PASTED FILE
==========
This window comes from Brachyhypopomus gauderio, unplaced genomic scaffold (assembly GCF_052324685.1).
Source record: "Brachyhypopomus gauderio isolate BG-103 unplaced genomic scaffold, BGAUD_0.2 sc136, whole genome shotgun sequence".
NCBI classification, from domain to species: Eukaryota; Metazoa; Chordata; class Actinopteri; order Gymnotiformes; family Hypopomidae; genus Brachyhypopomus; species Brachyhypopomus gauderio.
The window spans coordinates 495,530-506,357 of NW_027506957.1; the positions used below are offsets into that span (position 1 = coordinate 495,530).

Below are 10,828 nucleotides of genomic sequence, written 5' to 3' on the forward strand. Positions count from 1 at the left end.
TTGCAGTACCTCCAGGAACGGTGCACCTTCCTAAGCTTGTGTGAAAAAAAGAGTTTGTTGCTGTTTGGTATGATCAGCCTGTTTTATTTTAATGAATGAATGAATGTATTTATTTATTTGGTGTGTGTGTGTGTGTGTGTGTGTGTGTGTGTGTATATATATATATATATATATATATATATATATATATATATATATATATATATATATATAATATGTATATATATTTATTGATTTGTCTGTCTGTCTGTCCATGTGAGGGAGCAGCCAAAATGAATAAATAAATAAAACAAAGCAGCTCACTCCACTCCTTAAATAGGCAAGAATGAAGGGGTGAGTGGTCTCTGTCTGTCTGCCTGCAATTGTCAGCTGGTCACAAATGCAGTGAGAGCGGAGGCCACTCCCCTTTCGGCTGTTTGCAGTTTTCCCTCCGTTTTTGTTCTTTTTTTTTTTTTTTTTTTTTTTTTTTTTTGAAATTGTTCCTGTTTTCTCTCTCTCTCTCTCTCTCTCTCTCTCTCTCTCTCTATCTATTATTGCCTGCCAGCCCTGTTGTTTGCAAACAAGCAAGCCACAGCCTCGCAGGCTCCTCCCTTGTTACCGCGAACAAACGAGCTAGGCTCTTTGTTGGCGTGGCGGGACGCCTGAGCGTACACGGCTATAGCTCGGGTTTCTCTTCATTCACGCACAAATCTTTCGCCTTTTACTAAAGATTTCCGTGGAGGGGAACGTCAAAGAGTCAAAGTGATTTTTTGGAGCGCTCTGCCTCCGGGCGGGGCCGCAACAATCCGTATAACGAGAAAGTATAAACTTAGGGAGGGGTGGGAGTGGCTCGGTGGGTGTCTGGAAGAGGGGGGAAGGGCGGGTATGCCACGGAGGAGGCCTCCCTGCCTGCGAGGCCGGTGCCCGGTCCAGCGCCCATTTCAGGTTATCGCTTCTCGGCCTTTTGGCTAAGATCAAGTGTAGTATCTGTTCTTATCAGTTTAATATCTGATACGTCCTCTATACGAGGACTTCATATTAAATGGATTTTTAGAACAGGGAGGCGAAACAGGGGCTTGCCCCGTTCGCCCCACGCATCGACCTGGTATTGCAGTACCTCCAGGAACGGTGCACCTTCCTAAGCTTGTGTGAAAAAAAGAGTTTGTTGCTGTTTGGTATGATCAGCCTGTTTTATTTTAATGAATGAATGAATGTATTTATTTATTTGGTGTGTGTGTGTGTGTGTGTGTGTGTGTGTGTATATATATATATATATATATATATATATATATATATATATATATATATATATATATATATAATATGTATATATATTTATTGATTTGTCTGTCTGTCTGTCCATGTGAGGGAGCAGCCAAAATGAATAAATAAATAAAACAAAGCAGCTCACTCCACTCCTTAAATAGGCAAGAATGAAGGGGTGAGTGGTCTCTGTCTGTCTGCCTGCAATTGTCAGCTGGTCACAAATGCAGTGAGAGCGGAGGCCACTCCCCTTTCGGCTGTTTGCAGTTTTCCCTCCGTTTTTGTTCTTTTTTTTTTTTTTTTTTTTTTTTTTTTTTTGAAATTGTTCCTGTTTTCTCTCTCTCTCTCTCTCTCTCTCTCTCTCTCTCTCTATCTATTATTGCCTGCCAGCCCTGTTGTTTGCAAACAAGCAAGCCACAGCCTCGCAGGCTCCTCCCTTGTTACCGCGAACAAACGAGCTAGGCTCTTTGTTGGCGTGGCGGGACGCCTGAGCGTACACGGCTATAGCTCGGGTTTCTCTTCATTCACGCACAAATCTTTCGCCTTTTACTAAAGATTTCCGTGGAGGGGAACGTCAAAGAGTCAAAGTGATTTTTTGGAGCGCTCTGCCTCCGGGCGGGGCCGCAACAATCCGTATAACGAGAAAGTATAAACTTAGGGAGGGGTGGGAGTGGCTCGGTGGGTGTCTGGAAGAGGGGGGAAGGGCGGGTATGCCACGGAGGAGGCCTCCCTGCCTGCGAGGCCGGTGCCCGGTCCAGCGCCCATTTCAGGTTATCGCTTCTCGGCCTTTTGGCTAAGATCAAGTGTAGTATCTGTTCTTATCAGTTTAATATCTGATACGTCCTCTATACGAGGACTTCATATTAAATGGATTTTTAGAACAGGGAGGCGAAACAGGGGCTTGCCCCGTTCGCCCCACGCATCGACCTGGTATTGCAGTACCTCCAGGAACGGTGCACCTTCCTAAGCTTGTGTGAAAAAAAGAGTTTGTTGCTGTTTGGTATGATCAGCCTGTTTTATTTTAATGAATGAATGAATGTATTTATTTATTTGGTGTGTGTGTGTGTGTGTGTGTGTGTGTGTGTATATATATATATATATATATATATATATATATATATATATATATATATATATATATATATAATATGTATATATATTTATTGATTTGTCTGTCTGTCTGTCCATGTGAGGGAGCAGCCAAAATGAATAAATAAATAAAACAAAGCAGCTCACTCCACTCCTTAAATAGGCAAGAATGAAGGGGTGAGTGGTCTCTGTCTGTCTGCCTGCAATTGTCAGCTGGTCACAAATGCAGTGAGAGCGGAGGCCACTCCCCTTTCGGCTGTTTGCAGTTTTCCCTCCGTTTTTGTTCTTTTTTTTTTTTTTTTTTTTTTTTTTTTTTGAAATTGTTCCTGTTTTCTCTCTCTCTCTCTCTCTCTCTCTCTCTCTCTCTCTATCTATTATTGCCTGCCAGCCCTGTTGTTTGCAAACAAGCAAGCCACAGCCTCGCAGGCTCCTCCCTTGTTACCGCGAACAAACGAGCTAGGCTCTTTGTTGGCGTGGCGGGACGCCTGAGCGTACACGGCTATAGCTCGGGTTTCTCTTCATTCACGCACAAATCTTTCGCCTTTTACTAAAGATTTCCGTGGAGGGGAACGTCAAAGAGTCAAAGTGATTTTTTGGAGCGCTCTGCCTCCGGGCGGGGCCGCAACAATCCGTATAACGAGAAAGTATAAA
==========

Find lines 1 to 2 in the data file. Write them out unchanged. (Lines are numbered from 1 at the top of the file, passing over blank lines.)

This window comes from Brachyhypopomus gauderio, unplaced genomic scaffold (assembly GCF_052324685.1).
Source record: "Brachyhypopomus gauderio isolate BG-103 unplaced genomic scaffold, BGAUD_0.2 sc136, whole genome shotgun sequence".